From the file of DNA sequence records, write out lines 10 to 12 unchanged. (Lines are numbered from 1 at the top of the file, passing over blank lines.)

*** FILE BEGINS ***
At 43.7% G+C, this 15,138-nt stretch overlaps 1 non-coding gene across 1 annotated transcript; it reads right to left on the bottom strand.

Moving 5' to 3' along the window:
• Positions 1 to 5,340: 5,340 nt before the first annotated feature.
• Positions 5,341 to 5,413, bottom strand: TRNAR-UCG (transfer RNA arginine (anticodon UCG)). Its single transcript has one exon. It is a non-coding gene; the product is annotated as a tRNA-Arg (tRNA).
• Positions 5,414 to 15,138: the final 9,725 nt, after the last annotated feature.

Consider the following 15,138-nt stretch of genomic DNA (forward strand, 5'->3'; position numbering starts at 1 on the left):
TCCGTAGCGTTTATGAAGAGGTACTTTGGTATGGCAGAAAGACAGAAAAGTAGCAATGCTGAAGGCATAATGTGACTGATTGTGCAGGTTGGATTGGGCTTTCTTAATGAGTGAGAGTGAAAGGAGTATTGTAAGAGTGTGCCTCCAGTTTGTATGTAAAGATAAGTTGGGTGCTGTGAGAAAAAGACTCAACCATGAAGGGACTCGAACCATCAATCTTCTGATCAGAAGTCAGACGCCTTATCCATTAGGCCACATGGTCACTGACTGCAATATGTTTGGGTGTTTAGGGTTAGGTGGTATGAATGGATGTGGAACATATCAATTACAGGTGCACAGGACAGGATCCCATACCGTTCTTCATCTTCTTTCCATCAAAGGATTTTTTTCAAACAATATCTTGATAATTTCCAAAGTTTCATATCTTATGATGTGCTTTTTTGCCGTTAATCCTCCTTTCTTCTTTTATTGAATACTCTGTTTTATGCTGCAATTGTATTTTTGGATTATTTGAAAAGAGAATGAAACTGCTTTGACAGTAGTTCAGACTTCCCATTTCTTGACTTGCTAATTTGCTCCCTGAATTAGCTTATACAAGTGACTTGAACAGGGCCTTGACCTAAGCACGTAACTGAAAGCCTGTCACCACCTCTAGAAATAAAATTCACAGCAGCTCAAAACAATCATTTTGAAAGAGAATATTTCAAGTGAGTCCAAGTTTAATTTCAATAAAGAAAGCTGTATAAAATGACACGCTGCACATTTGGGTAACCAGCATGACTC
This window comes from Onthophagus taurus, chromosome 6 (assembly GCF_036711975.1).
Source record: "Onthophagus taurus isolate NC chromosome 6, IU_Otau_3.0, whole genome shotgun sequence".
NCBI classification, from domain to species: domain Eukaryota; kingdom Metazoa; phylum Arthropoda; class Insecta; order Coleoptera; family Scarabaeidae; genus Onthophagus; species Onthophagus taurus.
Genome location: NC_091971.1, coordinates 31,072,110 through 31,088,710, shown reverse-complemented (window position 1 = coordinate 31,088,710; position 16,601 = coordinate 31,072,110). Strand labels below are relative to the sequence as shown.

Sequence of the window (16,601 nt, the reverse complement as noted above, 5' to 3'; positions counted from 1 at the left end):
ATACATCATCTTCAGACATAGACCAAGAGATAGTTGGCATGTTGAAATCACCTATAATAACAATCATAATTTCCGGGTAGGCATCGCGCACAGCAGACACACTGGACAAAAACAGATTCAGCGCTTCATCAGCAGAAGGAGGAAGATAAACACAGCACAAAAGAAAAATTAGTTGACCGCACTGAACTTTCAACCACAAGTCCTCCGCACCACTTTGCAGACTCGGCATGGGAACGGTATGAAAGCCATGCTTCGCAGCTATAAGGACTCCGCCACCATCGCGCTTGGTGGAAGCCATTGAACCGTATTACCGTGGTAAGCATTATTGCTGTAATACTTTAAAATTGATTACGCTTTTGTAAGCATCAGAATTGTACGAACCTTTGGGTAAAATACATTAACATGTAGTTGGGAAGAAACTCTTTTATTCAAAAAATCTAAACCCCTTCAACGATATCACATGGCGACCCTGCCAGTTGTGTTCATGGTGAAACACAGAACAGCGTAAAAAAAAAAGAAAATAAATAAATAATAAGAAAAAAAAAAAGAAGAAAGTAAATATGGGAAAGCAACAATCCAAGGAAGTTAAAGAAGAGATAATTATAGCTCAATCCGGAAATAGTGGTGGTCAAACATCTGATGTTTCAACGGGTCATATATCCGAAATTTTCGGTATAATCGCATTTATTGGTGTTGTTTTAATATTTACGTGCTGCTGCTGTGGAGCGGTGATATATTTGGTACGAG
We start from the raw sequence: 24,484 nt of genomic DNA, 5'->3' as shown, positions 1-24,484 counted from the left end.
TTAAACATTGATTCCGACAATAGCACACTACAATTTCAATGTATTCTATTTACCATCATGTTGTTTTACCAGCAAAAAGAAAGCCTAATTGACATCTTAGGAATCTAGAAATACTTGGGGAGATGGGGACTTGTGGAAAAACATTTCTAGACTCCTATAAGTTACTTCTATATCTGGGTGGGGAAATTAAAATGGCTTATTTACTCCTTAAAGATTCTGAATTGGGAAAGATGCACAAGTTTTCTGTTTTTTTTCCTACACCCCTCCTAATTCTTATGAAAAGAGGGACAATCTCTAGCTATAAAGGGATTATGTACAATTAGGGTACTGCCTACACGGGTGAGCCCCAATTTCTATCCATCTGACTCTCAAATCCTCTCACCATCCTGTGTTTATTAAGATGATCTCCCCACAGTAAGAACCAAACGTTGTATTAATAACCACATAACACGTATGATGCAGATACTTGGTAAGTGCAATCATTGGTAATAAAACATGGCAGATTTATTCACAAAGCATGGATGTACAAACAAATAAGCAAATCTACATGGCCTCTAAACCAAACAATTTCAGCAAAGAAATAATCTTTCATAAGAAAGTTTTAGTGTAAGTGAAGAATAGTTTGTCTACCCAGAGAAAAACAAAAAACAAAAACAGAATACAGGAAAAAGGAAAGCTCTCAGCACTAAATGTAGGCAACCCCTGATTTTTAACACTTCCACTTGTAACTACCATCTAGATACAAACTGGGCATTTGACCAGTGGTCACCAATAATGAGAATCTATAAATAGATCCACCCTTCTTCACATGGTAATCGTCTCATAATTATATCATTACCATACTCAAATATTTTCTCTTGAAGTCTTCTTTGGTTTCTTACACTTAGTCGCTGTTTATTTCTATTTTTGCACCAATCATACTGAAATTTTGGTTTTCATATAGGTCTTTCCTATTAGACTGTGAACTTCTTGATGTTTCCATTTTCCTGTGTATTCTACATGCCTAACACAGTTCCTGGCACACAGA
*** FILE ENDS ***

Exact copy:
NCBI classification, from domain to species: domain Eukaryota; kingdom Metazoa; phylum Arthropoda; class Insecta; order Coleoptera; family Scarabaeidae; genus Onthophagus; species Onthophagus taurus.
Genome location: NC_091971.1, coordinates 31,072,110 through 31,088,710, shown reverse-complemented (window position 1 = coordinate 31,088,710; position 16,601 = coordinate 31,072,110). Strand labels below are relative to the sequence as shown.

Sequence of the window (16,601 nt, the reverse complement as noted above, 5' to 3'; positions counted from 1 at the left end):